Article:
Police said the accident scene suggested that Mr. Tuck, 27, struck the rear of the bus immediately after some passengers had debarked. "Evidence gathered at the scene suggests the vehicle did not apply the brakes before crashing into the rear of the bus," said the police report. Five people were taken by ambulance to the Martha's Vineyard Hospital for injuries sustained from the crash.
Police arrested Mr. Tuck for operating under the influence (alcohol) and plan to seek several other motor vehicle related charges.
The accident was approximately half a mile from the scene of a one-car accident that occurred on February 26 when Mr. Tuck lost control of a 2002 BMW heading northbound and struck guardrails on both sides of the roadway.
Following his release from the hospital, police arrested Mr. Tuck for operating a vehicle under the influence of alcohol. On March 14 Mr. Tuck appeared in Edgartown District Court. He was ordered to pay fines totaling $415. Charges of negligent operation of a motor vehicle and OUI were continued without a finding for one year and Mr. Tuck was placed on probation.
Commercial striped bass, bluefish seasons close
The Massachusetts commercial striped bass fishing season closed yesterday. The state Division of Marine Fisheries (DMF) announced the closure based on dealer reports that projected that the total quota of 1,107,828 pounds for 2008 would be reached as of the end of the day Tuesday.
The commercial bluefish season ended Saturday when the state reached its annual bluefish commercial quota of 516,619 pounds.
Fishermen expect the bass closure. The bluefish closure took many Islanders by surprise. Louis Larsen, owner of The Net Result fish market in Vineyard Haven said it is the first time he has seen the commercial bluefish season be closed.
The state Division of Marine Fisheries (DMF) strictly regulates commercial fisheries. The length of the commercial bass and bluefish seasons is tied to annual state quotas that are set in keeping with management guidelines provided by the Atlantic States Marine Fisheries Commission (ASMFC), the 15-member body that manages species and implements management plans along the East Coast.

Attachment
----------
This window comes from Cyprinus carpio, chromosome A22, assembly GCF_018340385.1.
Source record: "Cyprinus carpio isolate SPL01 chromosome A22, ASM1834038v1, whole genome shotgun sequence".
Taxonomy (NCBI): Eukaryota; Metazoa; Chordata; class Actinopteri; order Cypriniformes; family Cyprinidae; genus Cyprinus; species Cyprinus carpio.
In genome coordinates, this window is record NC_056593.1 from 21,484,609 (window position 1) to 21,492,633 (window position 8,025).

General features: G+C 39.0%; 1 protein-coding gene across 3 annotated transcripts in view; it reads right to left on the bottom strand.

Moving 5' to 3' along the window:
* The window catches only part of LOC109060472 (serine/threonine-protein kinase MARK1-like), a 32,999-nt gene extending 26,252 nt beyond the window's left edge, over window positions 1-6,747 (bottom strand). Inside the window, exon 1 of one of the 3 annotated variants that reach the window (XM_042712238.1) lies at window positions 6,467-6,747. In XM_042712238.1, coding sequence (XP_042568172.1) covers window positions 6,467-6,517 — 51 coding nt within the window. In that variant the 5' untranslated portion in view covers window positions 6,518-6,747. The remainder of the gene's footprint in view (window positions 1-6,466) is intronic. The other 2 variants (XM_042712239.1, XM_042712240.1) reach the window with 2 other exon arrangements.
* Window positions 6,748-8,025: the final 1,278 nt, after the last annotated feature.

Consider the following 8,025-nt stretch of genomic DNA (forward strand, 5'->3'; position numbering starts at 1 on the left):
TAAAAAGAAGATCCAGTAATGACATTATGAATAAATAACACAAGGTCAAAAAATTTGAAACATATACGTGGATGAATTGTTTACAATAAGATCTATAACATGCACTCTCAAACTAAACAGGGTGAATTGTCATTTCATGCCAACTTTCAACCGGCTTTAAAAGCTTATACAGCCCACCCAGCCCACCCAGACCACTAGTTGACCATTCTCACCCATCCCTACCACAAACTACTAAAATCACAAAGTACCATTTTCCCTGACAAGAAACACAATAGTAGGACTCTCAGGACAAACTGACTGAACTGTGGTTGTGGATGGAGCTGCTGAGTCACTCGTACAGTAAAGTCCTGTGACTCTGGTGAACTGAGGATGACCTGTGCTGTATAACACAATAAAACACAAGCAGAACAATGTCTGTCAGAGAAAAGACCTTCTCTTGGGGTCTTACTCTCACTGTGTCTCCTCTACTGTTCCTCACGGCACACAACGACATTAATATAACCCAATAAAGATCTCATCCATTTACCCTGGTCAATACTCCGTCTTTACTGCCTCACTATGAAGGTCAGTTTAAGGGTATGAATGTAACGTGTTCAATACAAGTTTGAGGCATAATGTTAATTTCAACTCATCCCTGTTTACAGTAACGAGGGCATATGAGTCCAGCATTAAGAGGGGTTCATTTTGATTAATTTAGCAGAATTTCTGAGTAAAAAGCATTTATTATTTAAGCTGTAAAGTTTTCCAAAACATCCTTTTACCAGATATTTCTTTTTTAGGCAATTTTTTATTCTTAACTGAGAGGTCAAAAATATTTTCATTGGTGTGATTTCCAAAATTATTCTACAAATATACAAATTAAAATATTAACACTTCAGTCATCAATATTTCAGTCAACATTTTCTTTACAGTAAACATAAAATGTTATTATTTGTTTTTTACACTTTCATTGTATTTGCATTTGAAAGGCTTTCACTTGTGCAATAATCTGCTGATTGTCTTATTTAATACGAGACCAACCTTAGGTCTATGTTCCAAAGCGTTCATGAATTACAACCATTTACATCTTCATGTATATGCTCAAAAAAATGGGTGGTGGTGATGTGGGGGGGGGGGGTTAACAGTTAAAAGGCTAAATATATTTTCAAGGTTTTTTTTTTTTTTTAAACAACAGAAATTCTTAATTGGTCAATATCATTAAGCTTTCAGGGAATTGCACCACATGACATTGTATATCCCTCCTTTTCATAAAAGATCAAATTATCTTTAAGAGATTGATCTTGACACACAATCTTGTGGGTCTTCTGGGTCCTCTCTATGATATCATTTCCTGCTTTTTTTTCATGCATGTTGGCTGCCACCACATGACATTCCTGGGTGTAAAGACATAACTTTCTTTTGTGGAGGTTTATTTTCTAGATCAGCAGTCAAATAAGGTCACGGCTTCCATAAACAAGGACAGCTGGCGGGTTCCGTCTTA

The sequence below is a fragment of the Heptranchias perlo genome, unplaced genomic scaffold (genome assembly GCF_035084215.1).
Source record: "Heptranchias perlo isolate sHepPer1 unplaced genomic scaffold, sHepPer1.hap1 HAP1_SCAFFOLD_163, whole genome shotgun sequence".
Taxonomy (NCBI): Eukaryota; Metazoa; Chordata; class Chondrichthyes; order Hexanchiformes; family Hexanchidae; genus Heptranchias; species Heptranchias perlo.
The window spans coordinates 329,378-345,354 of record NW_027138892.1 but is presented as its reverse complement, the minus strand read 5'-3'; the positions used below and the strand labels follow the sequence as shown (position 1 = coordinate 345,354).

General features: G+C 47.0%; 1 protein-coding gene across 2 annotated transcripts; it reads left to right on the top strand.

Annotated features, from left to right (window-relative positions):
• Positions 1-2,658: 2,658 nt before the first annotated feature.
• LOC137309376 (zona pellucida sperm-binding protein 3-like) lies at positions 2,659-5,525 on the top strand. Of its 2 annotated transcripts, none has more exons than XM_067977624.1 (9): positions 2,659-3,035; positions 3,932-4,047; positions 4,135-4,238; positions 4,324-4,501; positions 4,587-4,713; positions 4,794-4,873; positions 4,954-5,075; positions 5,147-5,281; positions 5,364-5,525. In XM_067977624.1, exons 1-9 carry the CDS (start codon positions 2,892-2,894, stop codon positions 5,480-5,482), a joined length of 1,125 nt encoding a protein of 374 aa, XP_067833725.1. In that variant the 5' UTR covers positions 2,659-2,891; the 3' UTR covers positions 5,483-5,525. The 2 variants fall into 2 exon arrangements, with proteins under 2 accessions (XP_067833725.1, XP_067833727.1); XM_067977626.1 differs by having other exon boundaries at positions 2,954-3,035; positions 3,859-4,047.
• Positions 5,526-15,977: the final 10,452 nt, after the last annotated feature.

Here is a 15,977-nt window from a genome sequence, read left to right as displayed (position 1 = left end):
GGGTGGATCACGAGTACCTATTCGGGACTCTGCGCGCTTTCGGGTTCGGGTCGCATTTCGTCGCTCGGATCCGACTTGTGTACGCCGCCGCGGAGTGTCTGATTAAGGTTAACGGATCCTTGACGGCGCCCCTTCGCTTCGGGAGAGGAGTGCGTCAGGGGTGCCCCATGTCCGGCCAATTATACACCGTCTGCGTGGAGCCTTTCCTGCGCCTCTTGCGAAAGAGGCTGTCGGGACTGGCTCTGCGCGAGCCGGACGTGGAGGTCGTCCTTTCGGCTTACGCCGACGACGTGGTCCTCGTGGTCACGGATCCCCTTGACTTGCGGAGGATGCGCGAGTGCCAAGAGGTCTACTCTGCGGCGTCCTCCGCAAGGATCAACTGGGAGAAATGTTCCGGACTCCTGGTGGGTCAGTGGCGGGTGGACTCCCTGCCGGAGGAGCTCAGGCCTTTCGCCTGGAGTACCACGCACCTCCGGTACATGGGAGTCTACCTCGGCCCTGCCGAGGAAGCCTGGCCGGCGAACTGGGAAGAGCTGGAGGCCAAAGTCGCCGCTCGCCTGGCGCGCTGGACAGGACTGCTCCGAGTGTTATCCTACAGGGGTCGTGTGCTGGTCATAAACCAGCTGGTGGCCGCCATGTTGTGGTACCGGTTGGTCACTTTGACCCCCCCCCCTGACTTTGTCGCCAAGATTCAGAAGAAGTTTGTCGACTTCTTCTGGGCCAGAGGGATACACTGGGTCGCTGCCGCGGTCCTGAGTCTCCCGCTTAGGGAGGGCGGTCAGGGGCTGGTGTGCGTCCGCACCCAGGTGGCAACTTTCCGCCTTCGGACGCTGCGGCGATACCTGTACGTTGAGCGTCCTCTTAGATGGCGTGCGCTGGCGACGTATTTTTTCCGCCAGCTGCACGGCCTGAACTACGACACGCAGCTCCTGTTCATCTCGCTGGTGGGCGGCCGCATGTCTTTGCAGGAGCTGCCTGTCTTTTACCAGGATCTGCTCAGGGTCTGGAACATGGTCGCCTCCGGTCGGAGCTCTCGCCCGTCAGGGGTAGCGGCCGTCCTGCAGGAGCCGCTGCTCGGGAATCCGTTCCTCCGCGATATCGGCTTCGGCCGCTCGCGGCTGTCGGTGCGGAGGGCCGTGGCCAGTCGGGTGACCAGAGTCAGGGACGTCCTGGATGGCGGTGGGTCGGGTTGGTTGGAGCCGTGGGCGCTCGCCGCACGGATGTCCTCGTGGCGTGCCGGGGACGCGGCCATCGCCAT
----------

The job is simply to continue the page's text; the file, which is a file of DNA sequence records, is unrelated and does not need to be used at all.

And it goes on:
Some years, the season has been closed in less than four weeks. DMF has tinkered with the bass regulations for years in an effort to avoid an early-season market glut and to lengthen the amount of time locally caught bass is available for markets and menus.
In comparison to past years, the 2008 Massachusetts commercial bass season proceeded very slowly. In 2007 the commercial season ended the first week in August.
The end of the commercial season does not mean the end of fresh striped bass or bluefish on fish market shelves. The state allows fish markets to sell striped bass and bluefish caught in other states. The fish must carry a tag designating the state of origin.
One source of frustration for local fishermen is that Rhode Island-based boats can catch bass and bluefish in Vineyard waters for sale in the Ocean state. Those fish may then end up in Massachusetts fish markets.
Recreational fishermen are allowed to catch two striped bass per day a minimum of 28 inches in length and keep 10 bluefish per day.
Retired Navy SEAL will evaluate aged beach bombs
Federal, state, and Edgartown officials have established a plan to deal with World War II era unexploded bombs that have recently been discovered with more frequency on local beaches.
Most of the ordinance are practice bombs, used during military training missions more than 60 years ago. But experts caution that even some practice bombs included a small explosive charge, and a few of the discoveries turn out to be the real thing.
After a meeting involving the Army Corp of Engineers, State Police, Edgartown police, and beach owners this past Friday, a short-term plan was formed.
West Tisbury resident Tom Rancich will be contracted to evaluate each discovery. He will determine whether the object is safe to move and store, or whether it may be a live bomb that requires a controlled detonation.
Mr. Rancich is a decorated 20-year veteran of the U.S. Navy, who spent part of his career as a Navy Seal, dealing with disposal of unexploded bombs. He retired at the rank of Lieutenant Commander in 2003, after serving with the Naval Special Operations Forces in Afghanistan.